E's "school": We read "Jack and the Beanstalk" from The Tall Book of Nursery Tales, and reread some of the poems.

Geography and/or science: Today's Titmouse Club theme was seeds. In addition to talking about the way seeds grow into plants by pushing a root down and a shoot up, they discussed what kinds of seeds people eat. We all ate popcorn, and the kids did a craft involving gluing seeds to a popsicle-stick picture frame. On the nature walk the kids kept their eyes open for seeds in the path, and found a few different kinds. Ari and I pointed out at dinner tonight that our meal, lentils and rice, consisted mostly of cooked seeds.

Other: P reluctantly practiced her ballet routine. She knows it pretty well and is unconvinced that further practice is necessary, but I reasoned with her and she eventually submitted. Really, once she gets started, she enjoys it, but I think reluctance to practice is part of being five.

Monday, November 9, 2009

Week 11, day 1

Bible (Catechism, Bible story, memory verse): This week, we're learning Mark 10:14. We also reviewed the most recent catechism questions, and read about God's provision of food for Elijah during the drought.

Calendar (Update day of week and date of month, record weather and temperature): This morning was cloudy, after it rained last night. It seems to be clearing up, which means that E was advocating that Ari set up his telescope tonight, but Ari decided against it.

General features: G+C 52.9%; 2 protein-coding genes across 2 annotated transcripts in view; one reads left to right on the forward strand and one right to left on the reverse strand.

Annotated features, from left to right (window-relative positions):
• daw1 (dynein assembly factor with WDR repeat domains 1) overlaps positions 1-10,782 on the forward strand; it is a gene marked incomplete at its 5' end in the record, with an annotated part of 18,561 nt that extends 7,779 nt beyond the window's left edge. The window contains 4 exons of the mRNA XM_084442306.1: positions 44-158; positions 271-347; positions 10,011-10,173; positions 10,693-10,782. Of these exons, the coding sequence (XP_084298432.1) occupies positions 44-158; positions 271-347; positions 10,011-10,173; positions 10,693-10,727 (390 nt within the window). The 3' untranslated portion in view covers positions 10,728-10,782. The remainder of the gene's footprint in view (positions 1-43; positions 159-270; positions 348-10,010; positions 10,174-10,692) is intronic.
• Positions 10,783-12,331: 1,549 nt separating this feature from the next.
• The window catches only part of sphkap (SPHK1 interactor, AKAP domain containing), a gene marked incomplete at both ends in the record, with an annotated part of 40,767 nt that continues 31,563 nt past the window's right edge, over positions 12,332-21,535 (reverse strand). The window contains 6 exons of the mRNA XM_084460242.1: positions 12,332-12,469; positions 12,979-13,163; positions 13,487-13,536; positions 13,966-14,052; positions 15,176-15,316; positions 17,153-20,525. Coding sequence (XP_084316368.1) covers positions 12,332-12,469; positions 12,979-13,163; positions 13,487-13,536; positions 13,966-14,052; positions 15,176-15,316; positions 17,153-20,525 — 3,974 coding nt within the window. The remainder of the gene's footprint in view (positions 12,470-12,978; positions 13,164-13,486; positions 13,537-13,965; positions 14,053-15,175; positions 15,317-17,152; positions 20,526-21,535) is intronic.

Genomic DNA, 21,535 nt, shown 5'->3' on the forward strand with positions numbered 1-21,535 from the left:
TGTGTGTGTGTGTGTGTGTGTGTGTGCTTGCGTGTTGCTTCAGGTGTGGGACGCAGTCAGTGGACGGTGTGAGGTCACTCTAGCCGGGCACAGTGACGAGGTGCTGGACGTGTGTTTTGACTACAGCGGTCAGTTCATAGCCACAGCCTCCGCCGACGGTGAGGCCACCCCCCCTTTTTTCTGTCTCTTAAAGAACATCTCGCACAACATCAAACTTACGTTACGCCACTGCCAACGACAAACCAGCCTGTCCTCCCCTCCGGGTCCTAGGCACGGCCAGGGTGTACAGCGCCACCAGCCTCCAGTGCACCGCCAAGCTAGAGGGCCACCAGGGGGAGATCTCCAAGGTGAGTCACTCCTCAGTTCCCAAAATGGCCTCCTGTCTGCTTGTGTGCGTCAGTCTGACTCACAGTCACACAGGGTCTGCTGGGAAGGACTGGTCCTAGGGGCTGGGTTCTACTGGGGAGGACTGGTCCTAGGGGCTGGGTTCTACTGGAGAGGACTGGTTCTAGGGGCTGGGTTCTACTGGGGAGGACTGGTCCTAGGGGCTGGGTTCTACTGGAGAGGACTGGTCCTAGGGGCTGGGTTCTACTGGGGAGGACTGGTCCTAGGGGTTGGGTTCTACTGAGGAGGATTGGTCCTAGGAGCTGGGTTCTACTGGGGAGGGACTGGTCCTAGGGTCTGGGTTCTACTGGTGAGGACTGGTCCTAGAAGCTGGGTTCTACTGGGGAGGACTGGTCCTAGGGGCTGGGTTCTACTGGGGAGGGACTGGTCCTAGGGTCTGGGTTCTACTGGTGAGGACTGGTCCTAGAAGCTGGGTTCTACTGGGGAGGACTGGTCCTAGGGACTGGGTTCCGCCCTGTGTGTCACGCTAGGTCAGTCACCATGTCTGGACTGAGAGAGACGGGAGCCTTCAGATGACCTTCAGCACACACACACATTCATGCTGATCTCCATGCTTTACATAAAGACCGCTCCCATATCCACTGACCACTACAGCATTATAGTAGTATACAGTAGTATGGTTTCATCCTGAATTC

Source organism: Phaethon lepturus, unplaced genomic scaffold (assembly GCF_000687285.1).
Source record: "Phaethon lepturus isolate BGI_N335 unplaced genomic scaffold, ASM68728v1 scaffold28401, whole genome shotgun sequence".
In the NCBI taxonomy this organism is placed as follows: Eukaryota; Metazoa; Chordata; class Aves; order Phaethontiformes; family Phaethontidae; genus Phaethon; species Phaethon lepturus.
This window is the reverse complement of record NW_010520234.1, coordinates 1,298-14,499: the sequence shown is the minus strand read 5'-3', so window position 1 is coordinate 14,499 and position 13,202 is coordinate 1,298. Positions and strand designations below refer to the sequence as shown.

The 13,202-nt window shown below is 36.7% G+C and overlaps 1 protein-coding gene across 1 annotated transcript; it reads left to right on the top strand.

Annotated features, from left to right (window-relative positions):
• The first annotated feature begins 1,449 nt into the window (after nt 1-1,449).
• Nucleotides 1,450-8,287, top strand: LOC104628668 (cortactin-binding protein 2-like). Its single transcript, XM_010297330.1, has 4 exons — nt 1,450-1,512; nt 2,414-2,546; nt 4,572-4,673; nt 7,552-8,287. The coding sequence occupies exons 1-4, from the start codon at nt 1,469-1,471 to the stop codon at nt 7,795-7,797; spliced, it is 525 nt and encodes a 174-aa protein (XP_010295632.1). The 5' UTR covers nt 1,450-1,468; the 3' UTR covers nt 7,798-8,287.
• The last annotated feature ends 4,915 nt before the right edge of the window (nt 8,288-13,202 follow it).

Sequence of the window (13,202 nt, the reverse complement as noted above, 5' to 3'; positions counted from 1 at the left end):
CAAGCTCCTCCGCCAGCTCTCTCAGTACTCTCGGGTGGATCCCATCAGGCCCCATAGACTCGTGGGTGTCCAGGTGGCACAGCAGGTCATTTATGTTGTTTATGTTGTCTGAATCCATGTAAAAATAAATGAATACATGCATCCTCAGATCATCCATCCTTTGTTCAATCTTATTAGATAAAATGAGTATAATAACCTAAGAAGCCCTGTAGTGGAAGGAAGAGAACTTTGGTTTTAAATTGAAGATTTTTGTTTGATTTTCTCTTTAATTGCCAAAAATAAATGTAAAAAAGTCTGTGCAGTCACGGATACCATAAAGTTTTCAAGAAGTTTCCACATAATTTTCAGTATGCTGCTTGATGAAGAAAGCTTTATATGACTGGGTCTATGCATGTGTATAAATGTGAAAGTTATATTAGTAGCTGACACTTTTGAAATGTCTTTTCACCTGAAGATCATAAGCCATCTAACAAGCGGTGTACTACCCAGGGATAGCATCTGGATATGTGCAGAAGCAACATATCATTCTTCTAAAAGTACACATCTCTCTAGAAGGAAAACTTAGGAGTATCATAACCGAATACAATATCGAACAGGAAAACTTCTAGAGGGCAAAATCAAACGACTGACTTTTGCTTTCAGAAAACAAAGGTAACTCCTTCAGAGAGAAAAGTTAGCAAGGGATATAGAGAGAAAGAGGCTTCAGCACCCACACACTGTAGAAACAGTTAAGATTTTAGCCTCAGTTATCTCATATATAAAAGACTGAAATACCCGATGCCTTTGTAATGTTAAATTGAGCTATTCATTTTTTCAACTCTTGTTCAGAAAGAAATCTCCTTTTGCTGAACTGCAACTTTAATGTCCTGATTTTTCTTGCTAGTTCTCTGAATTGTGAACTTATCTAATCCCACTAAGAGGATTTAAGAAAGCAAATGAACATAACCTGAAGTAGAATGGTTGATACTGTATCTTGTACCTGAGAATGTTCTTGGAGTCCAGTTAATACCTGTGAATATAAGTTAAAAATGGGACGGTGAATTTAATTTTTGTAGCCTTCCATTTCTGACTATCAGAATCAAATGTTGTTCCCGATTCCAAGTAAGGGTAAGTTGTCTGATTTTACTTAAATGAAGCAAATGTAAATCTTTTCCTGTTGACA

Handwriting: P did one page of the numbers workbook, practicing writing the numbers from 21 to 30 twice. She keeps wanting to call 21 "twelve".

Language Arts: We did a new letter sheet today, and couldn't find any items in any of our catalogs that began with that letter, so we went online and googled images. We got to hear Ari ranting against the U.S. copyright website. He struggled with it all day and made no headway in submitting a copyright request for his book (it's already copyrighted, but not in its final form).

P traced her copywork today (I'll ask her to do it from dictation tomorrow) and correctly identified the vowels. The kids read the second Sonlight K reader, with E reading several of the 2-word sentences the first time through. He started a 3-word sentence, and it was too much for him, so I asked P to complete it, and he yelled out the final word before she'd started sounding it out. Heh. I had P read the whole reader after they were done taking turns the first time through, and she did quite well. I'll have her do it a few more times this week to gain fluency.

Math (5-a-day, other activities): I asked P to make 24 cents and 42 cents using just dimes and pennies. She struggled a bit with the 42 cents, so I'll continue to give her this kind of problem for practice. E asked to play the "trading up" game (week 9, day 5), which we did - again, we all won during the same round.

E's "school": I forgot to do the Slow & Steady activity (sorting silverware, and next week's, seeing which objects sink or float in water), but we read "Caps For Sale" and "Head to Toe" in the Harper Collins Treasury of Picture Book Classics, and some more of the poems.